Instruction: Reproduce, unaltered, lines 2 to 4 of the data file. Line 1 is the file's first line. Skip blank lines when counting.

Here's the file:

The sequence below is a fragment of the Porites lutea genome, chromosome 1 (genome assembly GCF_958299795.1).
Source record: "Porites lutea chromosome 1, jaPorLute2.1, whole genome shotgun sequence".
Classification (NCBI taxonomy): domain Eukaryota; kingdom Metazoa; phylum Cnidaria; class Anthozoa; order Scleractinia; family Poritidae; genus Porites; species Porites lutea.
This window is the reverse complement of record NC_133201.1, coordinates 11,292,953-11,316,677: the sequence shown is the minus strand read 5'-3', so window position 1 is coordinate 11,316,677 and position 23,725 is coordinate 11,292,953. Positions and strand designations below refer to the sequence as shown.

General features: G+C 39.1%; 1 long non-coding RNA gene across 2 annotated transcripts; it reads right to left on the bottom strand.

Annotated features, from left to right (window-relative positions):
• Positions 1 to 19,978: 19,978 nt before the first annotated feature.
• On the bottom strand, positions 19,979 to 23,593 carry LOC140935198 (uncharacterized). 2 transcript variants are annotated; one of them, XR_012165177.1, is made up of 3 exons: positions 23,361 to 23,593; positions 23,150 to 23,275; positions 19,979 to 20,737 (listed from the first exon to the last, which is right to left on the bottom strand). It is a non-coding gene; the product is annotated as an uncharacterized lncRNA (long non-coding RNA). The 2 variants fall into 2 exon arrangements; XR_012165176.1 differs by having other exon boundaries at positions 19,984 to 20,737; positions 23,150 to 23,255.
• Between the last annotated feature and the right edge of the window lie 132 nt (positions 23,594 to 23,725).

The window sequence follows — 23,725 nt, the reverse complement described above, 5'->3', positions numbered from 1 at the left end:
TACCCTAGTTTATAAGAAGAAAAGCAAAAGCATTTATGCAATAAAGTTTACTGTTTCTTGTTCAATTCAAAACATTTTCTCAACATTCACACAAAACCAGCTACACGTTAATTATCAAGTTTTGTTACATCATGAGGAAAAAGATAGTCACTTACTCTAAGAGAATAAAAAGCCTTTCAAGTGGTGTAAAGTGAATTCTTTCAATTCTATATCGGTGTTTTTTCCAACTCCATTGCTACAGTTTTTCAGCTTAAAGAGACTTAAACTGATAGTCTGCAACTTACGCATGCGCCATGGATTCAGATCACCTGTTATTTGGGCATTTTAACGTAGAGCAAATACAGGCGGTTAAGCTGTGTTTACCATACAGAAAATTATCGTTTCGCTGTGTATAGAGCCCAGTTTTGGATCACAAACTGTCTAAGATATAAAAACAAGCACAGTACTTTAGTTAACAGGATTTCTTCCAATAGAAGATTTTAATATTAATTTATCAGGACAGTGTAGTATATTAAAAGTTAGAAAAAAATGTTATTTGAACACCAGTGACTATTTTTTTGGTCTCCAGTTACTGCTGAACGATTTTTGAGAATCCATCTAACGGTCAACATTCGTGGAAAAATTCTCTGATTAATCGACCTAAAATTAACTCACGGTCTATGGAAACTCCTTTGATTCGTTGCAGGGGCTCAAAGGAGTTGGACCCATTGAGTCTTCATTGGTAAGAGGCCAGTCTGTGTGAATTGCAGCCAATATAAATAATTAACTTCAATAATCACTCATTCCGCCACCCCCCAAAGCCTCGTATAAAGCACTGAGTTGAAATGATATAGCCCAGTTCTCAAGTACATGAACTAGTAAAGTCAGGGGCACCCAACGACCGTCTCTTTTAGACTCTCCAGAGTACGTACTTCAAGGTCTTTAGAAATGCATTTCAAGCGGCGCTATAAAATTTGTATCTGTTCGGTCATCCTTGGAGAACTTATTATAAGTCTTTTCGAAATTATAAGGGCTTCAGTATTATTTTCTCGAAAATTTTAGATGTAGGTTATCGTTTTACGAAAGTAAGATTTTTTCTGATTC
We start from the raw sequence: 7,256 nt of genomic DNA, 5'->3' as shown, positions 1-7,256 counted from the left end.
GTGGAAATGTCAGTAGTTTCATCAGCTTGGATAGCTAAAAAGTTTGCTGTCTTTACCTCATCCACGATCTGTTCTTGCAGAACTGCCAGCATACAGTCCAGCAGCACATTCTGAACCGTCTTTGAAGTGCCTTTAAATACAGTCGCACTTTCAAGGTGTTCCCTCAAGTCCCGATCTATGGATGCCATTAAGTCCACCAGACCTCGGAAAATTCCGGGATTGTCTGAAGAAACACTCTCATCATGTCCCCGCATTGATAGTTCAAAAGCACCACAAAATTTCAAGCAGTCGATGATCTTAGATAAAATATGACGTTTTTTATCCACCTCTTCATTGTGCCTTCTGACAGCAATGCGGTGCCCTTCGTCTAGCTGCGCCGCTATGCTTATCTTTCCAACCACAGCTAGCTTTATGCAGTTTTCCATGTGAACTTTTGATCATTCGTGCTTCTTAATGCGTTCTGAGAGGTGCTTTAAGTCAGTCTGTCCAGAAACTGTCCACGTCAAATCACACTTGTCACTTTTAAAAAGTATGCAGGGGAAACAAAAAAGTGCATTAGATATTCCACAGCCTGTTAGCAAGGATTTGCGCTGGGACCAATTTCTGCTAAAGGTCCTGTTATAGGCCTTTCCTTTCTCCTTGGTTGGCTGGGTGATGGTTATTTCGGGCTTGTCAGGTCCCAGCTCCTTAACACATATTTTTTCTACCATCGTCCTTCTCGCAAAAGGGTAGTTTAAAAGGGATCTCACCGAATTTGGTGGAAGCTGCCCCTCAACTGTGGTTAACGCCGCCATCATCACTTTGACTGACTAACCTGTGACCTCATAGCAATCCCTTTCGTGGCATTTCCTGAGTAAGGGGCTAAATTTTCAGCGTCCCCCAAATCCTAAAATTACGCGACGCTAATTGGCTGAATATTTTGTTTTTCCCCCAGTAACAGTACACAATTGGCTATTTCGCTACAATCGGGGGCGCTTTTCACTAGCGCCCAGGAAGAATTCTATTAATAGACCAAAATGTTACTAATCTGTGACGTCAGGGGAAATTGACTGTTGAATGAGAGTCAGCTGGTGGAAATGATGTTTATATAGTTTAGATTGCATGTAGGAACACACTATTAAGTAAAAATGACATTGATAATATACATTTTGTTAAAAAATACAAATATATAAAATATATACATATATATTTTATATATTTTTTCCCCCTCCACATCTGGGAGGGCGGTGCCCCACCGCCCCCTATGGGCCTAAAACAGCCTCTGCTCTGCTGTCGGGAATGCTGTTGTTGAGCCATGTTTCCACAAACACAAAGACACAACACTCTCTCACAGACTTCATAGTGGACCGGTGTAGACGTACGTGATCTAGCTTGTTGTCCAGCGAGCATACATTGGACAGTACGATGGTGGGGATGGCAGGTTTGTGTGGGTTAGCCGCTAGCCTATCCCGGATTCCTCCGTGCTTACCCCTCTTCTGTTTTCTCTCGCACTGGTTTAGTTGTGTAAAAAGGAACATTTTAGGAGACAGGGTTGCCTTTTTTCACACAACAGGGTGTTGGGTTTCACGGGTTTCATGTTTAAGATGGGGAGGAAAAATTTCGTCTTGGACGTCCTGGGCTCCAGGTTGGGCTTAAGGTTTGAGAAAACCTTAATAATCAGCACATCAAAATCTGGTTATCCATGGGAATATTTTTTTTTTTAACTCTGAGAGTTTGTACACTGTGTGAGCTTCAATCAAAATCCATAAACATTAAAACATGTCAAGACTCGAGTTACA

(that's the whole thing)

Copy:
Source record: "Porites lutea chromosome 1, jaPorLute2.1, whole genome shotgun sequence".
Classification (NCBI taxonomy): domain Eukaryota; kingdom Metazoa; phylum Cnidaria; class Anthozoa; order Scleractinia; family Poritidae; genus Porites; species Porites lutea.
This window is the reverse complement of record NC_133201.1, coordinates 11,292,953-11,316,677: the sequence shown is the minus strand read 5'-3', so window position 1 is coordinate 11,316,677 and position 23,725 is coordinate 11,292,953. Positions and strand designations below refer to the sequence as shown.